Should You Create a Multizone Home Theater?
5 of 10 in Series: The Essentials of Home Theater Planning
The word multizone may arise when you're buying a receiver or amplifier for the home theater. A multizone system extends the usefulness of home theater by enabling you to access different audio sources and send them to independent outputs simultaneously. For example, the kids can watch Sesame Street in the family room while you listen to Dunne Roman in the kitchen.
A multizone system requires extra wiring and cables, extra speakers, possibly an extra amplifier, possibly extra controls, and some extra cost, so you need to plan and budget for it. (But it’s well worth it.)
Planning for whole-home audio is a good reason why you are going to need to think outside just your home theater. When most people think about a home theater, they think within a pretty confined box — the place where the home theater is going to be. However, you should consider spending a little extra money and be a little smarter in your planning so that you can access the home theater elsewhere around the house and from the Internet, as well.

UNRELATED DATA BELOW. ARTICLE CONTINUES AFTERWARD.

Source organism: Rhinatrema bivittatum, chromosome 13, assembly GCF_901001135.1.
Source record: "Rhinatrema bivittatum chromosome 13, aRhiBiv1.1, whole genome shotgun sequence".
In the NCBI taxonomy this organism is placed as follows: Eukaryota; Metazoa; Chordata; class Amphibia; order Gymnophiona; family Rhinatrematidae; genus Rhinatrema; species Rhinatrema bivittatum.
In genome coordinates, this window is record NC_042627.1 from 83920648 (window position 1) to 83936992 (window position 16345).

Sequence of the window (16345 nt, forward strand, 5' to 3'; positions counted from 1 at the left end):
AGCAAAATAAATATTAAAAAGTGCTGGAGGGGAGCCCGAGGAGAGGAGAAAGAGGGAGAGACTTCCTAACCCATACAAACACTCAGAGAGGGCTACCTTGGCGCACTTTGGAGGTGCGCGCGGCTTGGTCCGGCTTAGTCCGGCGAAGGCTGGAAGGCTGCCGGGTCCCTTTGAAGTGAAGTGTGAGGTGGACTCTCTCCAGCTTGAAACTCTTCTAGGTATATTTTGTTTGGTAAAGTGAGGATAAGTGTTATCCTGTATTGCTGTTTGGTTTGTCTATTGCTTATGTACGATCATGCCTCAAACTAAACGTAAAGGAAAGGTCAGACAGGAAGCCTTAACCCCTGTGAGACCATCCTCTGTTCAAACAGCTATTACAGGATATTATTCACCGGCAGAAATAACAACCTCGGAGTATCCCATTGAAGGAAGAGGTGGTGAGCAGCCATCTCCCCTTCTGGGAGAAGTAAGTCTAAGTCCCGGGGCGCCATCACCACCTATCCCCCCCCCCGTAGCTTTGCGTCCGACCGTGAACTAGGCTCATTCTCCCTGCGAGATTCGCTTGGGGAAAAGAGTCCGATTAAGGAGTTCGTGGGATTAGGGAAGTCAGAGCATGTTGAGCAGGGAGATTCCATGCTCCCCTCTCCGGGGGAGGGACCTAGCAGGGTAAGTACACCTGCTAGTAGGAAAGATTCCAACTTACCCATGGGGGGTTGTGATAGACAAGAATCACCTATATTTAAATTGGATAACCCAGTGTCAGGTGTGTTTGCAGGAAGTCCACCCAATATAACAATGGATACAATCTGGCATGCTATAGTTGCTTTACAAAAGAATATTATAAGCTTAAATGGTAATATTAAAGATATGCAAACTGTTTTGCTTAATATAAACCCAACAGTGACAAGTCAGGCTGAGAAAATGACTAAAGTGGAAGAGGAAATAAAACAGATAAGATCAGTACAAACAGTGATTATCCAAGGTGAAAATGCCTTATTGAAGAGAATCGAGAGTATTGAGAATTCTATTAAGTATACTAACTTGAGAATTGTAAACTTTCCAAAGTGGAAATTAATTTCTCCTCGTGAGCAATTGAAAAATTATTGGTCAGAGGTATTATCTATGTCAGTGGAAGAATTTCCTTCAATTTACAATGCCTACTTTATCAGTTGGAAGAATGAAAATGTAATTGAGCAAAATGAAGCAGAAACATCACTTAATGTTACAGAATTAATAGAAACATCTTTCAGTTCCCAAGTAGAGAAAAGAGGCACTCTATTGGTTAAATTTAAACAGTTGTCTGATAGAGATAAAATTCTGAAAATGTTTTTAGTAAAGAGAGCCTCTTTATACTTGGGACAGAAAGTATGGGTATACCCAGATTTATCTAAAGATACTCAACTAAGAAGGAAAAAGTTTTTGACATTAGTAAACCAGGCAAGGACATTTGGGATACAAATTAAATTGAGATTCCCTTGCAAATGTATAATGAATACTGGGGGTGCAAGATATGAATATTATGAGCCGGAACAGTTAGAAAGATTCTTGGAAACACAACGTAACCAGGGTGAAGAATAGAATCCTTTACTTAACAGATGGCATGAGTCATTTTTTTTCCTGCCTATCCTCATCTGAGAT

Although you can grow your whole-home network over time, you'll save money in the long run if you have a well-thought-out plan at the beginning. After you’ve already built the network, adding things can be more expensive. There’s a world of difference between running an extra set of speakers to the bedroom or dining room for your audio and wanting to have background music in every room. If your multizone audio plans are limited, you can almost always get inexpensive (under $100) devices from Radio Shack or SmartHome that can meet these needs.